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The first test issue was printed by SpectraPrint on Oct. 7, 2021. Our last print edition was delivered in March 2023. (Metro Wire photo)

The end of the line for print

This is simultaneously the easiest and hardest editorial I’ll probably ever write.

Cutting to the chase, March 16 is the last print edition of the Point/Plover Metro Wire. It is not, however, the end. We’re going back to our roots, continuing online 24/7 — and better than ever.

Since, arguably, nobody is harder on themselves than an Irish Catholic, I can imagine what you’re thinking.

It’s a hell of a thing, creating a news company out of thin air, especially as an underdog in competition with a legacy newspaper from Gannett and a shopper’s guide that can [somehow] afford to hit every doorstep in Portage County.

Add to that the massive and fast-paced challenges facing the news industry — even well-established news companies are not immune to the three biggest issues facing modern news reporting: Facebook, advertising, and staffing.

Regular readers of the Metro Wire are well-informed on these issues, as we’ve written about it often. Social media is a tremendous problem for the Portage Co. news industry, as local municipal agencies tend to use it, Facebook especially, to skip over — or outright compete with — the press. Fewer eyeballs on our news sites translate into fewer advertising dollars, which then translates into fewer people on staff.

Though Facebook is the bane of a news editor’s existence, the crux of our problem is simple: We can’t find reporters to hire. Because of this, myself and reporter Patrick Lynn have been working an unrealistic number of hours each week to keep our weekly print editions going. Yes, we have a staff of two. At least half of our 80-plus-hour workweeks were being devoted to the print edition. That means a lower quality of reporting overall, because nobody can keep up that pace.

Not long ago, I received my wakeup call on how insane this pace was. It took an ambulance ride to St. Mike’s. It took a doctor telling a roomful of medical staff that I needed to be checked for a pulmonary embolism as I watched my blood pressure monitor display the numbers 209/199.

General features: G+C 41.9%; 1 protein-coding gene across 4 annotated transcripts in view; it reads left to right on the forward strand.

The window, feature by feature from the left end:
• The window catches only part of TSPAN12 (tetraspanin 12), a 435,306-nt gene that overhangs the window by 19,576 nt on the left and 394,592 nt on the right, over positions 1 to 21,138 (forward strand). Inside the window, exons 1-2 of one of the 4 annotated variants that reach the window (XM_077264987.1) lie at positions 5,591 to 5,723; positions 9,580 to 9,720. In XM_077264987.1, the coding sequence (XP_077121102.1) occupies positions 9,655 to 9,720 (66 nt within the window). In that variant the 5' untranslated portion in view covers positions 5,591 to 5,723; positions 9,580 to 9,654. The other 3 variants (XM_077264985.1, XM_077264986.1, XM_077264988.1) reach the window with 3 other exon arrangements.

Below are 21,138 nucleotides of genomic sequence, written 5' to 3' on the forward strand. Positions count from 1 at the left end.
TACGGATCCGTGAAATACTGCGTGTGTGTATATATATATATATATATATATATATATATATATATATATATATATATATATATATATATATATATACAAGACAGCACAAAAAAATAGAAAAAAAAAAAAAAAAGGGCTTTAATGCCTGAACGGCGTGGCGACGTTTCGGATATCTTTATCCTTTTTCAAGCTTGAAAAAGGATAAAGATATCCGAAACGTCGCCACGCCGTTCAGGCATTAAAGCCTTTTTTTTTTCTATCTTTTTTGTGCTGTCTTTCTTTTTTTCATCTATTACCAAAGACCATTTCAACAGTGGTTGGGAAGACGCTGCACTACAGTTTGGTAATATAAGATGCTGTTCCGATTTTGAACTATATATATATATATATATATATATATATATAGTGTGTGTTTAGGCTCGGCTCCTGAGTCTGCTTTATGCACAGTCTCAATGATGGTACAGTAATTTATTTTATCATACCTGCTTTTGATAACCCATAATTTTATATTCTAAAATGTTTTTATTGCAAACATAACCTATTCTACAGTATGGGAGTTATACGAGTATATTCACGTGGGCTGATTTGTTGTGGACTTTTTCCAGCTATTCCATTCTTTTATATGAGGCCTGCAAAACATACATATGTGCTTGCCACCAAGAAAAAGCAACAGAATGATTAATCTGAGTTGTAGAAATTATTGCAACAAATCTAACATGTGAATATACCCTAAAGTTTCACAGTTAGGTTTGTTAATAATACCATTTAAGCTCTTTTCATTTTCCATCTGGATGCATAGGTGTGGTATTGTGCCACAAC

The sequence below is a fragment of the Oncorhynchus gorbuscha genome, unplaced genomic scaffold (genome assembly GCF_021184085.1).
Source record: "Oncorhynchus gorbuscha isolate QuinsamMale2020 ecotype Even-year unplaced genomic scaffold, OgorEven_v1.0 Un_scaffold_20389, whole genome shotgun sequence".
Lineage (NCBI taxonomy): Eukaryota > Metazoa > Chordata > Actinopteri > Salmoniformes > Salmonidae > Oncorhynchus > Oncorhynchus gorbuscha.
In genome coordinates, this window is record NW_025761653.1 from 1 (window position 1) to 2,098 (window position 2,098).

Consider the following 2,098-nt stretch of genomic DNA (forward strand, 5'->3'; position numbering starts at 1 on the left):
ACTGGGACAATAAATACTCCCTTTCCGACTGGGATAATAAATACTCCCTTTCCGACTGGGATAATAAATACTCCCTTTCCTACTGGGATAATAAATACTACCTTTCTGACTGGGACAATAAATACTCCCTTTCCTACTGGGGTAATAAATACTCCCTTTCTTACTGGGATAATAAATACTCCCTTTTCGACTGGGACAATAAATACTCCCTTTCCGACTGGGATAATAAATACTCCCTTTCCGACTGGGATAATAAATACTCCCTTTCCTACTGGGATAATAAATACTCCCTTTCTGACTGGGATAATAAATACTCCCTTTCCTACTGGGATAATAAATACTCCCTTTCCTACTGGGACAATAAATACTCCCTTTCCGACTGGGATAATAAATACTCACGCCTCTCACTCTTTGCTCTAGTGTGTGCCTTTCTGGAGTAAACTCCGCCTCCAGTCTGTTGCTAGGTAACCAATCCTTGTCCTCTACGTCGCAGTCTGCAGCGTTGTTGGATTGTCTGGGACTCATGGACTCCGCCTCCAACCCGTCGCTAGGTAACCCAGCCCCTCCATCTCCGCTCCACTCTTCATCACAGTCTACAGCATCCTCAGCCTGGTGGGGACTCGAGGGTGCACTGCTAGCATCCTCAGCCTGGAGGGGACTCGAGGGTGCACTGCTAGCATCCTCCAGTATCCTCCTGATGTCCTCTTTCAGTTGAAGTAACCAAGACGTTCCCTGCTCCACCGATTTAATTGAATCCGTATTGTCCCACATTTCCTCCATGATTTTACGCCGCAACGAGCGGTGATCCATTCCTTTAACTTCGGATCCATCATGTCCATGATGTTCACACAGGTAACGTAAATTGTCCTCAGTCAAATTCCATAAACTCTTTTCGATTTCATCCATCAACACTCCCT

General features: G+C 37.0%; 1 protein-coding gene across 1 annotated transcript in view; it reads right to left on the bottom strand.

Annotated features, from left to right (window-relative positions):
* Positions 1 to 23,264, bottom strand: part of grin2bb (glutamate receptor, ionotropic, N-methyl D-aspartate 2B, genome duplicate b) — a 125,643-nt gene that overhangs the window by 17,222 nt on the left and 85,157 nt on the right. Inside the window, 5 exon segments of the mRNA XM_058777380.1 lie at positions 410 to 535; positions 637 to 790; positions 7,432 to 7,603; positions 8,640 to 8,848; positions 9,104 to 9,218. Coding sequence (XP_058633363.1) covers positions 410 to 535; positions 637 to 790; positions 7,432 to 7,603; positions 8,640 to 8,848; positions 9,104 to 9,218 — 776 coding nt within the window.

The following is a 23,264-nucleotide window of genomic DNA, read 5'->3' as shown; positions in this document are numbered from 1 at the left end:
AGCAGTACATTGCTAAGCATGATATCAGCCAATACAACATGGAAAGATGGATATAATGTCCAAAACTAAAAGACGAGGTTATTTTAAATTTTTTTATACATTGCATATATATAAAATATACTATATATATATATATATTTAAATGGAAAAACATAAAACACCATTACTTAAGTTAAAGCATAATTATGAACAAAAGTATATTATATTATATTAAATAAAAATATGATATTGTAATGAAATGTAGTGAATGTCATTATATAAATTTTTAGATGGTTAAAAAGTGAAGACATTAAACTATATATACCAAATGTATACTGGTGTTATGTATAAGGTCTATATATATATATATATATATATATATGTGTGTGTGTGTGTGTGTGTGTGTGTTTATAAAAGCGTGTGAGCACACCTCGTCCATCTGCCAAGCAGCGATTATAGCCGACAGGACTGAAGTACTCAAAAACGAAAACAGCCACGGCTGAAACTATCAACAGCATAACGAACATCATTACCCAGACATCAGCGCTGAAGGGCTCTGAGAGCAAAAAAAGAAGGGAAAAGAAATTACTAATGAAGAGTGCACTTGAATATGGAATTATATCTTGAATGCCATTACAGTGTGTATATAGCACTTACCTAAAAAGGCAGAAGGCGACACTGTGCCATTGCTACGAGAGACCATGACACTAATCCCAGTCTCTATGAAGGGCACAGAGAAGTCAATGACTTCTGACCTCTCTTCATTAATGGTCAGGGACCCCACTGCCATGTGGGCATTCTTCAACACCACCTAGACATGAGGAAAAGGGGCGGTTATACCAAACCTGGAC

After the crisis passed, and I was admitted in the cardiac unit, I realized how irrational my initial response to this health event was: instead of calling family, I emailed the director of the Portage Co. Business Council, from the emergency room, to explain why I wouldn’t make it to the ribbon-cutting that day.

While my actions were ridiculous, my thinking was not. The news industry is made up of thousands of people, but more than that, it is an institution. One of the four pillars of democracy, to my mind. People rely on us to consistently report the news in a thorough and fact-based manner. In smaller communities like those in Portage Co., when journalists are lost — be it from company downsizing, leaving by choice, or being transferred — it makes a much larger impact than it might in a big city.

Between all of the print publications in the area, Portage Co. has lost a dozen trained journalists in the past five years alone. Full-time positions that have not been refilled. And boy, is it ever showing. Shenanigans aplenty in various local governmental bodies. Bickering elected officials. People coming to municipal meetings complaining that they didn’t know about pending projects. Folks turning to Facebook with no other idea of where to look for information — and often, getting incomplete, or inaccurate, information.

We’ve searched across the county for folks with some measure of journalism training. We’ve even reached out to local educational institutions seeking hungry cubs eager to earn their chops.

Crickets.

Our efforts were further hampered with the delivery delays by the United States Postal Service. Print editions were delivered to the Stevens Point Post Office every Thursday, but still took as many as eight days to be delivered four blocks away. Many of you are well aware of this problem, because you’ve called to complain.

But, as editor, the buck stops with me. This decision is mine to own. Based on experience, I fully believe it will result in a far better quality of reporting. As a reader, you can also forget about having to wait for the print edition because we’ll be sending all the day’s news directly to your inbox each morning and evening.

Spending more time on our digital presence will help us grow much faster and larger than we have been over the past 18 months of print.

If you have a current home delivery subscription, the news is good for you: Your subscriptions have been transferred to lifetime digital access, meaning you’ll never pay another dime for the Metro Wire online. Watch your inboxes for those details.

So, this isn’t goodbye. It’s not even “See ya later.” It’s “We’ll see you online,” or, “Give us a call.” We’re always available to our readers, because it’s you who have supported us. We simply can’t thank you enough, but we’ll sure try.

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